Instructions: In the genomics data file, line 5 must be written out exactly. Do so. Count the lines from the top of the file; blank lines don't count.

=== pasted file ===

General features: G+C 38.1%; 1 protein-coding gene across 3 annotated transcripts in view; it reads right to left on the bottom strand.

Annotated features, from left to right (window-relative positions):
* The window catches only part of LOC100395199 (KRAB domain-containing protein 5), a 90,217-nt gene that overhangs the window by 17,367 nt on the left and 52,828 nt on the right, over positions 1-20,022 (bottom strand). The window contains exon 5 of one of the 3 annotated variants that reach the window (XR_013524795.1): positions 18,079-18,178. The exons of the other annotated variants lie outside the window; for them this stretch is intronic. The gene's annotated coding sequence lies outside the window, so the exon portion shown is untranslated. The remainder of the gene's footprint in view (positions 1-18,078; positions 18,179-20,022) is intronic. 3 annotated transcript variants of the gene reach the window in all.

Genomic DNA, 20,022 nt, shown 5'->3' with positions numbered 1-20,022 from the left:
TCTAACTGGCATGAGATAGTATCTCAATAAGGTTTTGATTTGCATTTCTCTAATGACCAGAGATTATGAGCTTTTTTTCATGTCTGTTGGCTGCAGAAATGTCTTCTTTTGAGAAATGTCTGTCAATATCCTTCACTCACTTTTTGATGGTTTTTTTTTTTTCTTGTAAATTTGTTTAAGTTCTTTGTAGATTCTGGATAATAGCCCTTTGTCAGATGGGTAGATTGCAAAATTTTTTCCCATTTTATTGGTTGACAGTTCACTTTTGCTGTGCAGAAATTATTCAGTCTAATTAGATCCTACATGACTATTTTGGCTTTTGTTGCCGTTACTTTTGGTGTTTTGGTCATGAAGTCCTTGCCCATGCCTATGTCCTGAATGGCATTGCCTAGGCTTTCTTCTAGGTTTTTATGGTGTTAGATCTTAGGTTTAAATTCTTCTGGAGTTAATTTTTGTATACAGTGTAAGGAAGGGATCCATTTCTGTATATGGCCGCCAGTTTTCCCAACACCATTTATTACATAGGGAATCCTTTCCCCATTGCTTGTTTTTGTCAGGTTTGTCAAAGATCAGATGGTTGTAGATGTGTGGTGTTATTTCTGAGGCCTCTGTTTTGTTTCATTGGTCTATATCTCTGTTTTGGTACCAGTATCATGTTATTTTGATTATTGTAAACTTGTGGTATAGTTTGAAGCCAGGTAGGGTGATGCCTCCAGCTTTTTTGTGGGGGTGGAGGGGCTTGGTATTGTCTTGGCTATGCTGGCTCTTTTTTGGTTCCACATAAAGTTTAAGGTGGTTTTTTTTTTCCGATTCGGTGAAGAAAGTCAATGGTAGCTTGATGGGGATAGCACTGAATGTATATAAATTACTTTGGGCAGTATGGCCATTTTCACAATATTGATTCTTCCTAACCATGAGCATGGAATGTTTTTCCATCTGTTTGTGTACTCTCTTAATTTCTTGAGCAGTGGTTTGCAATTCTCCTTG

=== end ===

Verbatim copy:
TCTAACTGGCATGAGATAGTATCTCAATAAGGTTTTGATTTGCATTTCTCTAATGACCAGAGATTATGAGCTTTTTTTCATGTCTGTTGGCTGCAGAAATGTCTTCTTTTGAGAAATGTCTGTCAATATCCTTCACTCACTTTTTGATGGTTTTTTTTTTTTCTTGTAAATTTGTTTAAGTTCTTTGTAGATTCTGGATAATAGCCCTTTGTCAGATGGGTAGATTGCAAAATTTTTTCCCATTTTATTGGTTGACAGTTCACTTTTGCTGTGCAGAAATTATTCAGTCTAATTAGATCCTACATGACTATTTTGGCTTTTGTTGCCGTTACTTTTGGTGTTTTGGTCATGAAGTCCTTGCCCATGCCTATGTCCTGAATGGCATTGCCTAGGCTTTCTTCTAGGTTTTTATGGTGTTAGATCTTAGGTTTAAATTCTTCTGGAGTTAATTTTTGTATACAGTGTAAGGAAGGGATCCATTTCTGTATATGGCCGCCAGTTTTCCCAACACCATTTATTACATAGGGAATCCTTTCCCCATTGCTTGTTTTTGTCAGGTTTGTCAAAGATCAGATGGTTGTAGATGTGTGGTGTTATTTCTGAGGCCTCTGTTTTGTTTCATTGGTCTATATCTCTGTTTTGGTACCAGTATCATGTTATTTTGATTATTGTAAACTTGTGGTATAGTTTGAAGCCAGGTAGGGTGATGCCTCCAGCTTTTTTGTGGGGGTGGAGGGGCTTGGTATTGTCTTGGCTATGCTGGCTCTTTTTTGGTTCCACATAAAGTTTAAGGTGGTTTTTTTTTTCCGATTCGGTGAAGAAAGTCAATGGTAGCTTGATGGGGATAGCACTGAATGTATATAAATTACTTTGGGCAGTATGGCCATTTTCACAATATTGATTCTTCCTAACCATGAGCATGGAATGTTTTTCCATCTGTTTGTGTACTCTCTTAATTTCTTGAGCAGTGGTTTGCAATTCTCCTTG